Starting my own family has also forced me to reflect on my own childhood. The traditions we had, the good times, and the bad. And after a lot of self reflection I’ve come to realize that I am the launching pad for my family. I am the transitional figure who will likely set a new precedence for future generations to follow.

I don’t mean that in an egotistical kind of way, it’s just that I believe I am the first person in my family to recognize and accept this responsibility. My father suffers from addiction, my mother from depression, both from lack of education. Going generations back there is no figure that holds the family together. There are few traditions and no one I would call the “head of the family”.

I want my wife and daughter to have these things. I even want my parents and in-laws to experience these type of things. I picture the entire family sitting around a big dining room table on special occasions. Love, security, and tradition. There was a shortage of those things in my life and I want my family to have it.

So when I’m angry I take pause. When someone upsets me I stop and think. Instead of reacting I reflect on the big picture. Sure, I could probably say something to hurt this person’s feelings, but instead I’ll take it for the team. I’ll be the glue that holds this family together. I’ll swallow the insults, the ignorance, and instead be a leader. I’ll do all these things because I can and there’s no one else to do it. My reward is the result.

Red Pill/Blue Pill

Recently, I decided to be son of the year and take my mom on a father/mother trip to Washington DC. I’d been working in the area for a while and decided to fly her up and have her stay with me in one of Washington DC’s fanciest hotels just a few blocks from the National Mall. It was a real treat for both of us.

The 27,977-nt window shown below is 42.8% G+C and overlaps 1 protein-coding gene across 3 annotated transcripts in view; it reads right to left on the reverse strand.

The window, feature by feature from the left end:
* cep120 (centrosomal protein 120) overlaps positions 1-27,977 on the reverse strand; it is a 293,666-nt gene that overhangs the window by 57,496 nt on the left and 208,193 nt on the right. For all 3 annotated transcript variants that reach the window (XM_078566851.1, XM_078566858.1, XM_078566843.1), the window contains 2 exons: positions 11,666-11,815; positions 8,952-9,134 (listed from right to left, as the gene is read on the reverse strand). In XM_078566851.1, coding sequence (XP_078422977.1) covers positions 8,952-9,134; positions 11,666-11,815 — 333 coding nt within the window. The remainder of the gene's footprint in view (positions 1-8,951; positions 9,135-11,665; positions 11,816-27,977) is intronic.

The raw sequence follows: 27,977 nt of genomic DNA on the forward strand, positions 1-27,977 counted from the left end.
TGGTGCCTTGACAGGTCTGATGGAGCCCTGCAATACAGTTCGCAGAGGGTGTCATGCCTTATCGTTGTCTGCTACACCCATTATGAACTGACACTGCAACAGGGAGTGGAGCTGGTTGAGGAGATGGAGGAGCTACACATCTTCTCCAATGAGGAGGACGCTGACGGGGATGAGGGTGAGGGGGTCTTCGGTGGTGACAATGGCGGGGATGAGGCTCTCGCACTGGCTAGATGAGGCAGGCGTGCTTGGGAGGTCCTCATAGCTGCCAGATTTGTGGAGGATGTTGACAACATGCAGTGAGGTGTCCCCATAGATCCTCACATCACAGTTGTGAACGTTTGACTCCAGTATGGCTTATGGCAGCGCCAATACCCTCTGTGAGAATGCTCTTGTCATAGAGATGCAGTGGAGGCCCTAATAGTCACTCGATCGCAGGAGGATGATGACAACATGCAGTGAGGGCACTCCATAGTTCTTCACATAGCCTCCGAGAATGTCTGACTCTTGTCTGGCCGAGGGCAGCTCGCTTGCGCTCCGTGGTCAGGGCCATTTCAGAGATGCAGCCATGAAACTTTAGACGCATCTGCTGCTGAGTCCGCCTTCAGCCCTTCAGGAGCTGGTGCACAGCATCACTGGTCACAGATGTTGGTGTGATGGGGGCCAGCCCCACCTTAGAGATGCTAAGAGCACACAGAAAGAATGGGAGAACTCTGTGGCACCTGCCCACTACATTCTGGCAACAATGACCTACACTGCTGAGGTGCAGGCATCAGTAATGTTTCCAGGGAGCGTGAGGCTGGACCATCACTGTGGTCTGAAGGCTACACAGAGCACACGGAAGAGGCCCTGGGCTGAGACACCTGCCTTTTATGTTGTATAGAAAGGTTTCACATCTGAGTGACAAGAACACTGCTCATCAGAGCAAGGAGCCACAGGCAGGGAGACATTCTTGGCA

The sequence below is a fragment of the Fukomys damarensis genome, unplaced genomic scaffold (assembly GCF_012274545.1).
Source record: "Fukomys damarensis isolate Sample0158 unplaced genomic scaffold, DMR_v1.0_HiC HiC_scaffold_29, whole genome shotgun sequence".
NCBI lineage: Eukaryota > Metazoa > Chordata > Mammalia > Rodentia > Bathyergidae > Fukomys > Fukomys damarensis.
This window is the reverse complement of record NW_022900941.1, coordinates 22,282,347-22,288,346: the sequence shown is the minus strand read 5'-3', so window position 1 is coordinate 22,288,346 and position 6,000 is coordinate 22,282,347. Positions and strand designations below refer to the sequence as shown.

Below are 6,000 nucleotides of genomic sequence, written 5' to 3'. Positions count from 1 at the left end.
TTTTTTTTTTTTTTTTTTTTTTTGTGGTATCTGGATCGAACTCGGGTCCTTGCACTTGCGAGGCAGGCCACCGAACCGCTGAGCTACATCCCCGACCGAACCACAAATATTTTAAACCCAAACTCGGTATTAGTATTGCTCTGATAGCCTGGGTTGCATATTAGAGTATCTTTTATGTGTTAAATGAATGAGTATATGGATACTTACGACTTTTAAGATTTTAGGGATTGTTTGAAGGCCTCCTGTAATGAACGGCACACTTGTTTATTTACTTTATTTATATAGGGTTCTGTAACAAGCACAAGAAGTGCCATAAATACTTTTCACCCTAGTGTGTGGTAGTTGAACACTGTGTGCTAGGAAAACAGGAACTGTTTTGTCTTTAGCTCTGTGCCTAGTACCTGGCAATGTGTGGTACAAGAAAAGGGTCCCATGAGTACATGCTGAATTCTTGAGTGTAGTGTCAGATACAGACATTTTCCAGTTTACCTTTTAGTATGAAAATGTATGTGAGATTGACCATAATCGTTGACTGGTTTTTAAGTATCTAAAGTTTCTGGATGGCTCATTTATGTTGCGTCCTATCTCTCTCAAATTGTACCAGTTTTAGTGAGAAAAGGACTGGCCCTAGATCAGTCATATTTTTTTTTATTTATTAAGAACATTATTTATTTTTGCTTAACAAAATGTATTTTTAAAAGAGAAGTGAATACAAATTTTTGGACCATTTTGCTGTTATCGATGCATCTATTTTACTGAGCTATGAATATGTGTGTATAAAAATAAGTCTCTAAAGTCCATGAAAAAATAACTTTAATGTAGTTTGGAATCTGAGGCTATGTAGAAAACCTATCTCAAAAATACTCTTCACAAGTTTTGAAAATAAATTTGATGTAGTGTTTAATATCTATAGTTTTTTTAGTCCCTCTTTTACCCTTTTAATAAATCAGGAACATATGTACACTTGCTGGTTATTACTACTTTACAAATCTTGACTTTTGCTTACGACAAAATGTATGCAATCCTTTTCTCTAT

I don’t have a history of getting along well with my mother, but I figured this time would be different. This time we’d bond and have a great time.

It didn’t go so well. I don’t need to elaborate or go into detail, but it really… really didn’t go so well.

I made a lot of personal discovery over the painful weekend though. It made me realize how much our experiences shape us. It made me appreciate the value of education, the college experience, travel and working in a diverse workplace. I made me realize just how boxed in many people become over time.

I don’t mean to fault the person who didn’t take the opportunity or possibly ever have the means or ability to experience these things, but instead want to stress that you should make it a priority in your life to seek these things out at all costs.

These things- education, the college experience, travel, and working in a diverse workplace are game changers. They are paradigm shifters. They are the difference between taking the Red Pill and the Blue Pill so to speak (as seen in the Matrix).


Sadly, I get the impression that my mom sees me as uppity, snobbish or hoity-toity. And when I place myself in her shoes, and step back in time a bit and consider how I myself saw the world when I was a teenager, I guess I am just that according to my former self.

Today I’d defend myself against these accusations. I’d argue that I value quality and substance, I’d argue that there is true value to many of the finer things in life like the fine arts, expert craftsmanship, or even an admittedly overpriced craft beer.

Of course, all these perceptions and attitudes are things that have developed over time as I’ve met many different people from various walks of life, read endless books, sat in countless classroom lectures and seen multiple wondrous sights from different corners of the world.

My point is- enrich yourself at all costs. Don’t allow yourself to be boxed in, even if you think you are happy with this. Don’t accept the blue pill (the blissful ignorance of illusion). This path and formula isn’t the same for everyone, the elements of education, college, travel and a diverse workspace are simply my formula.

Find your own formula. Don’t take the blue pill. Open your eyes and step outside the little box of a mundane, two dimensional life.


Sunday Morning Coffee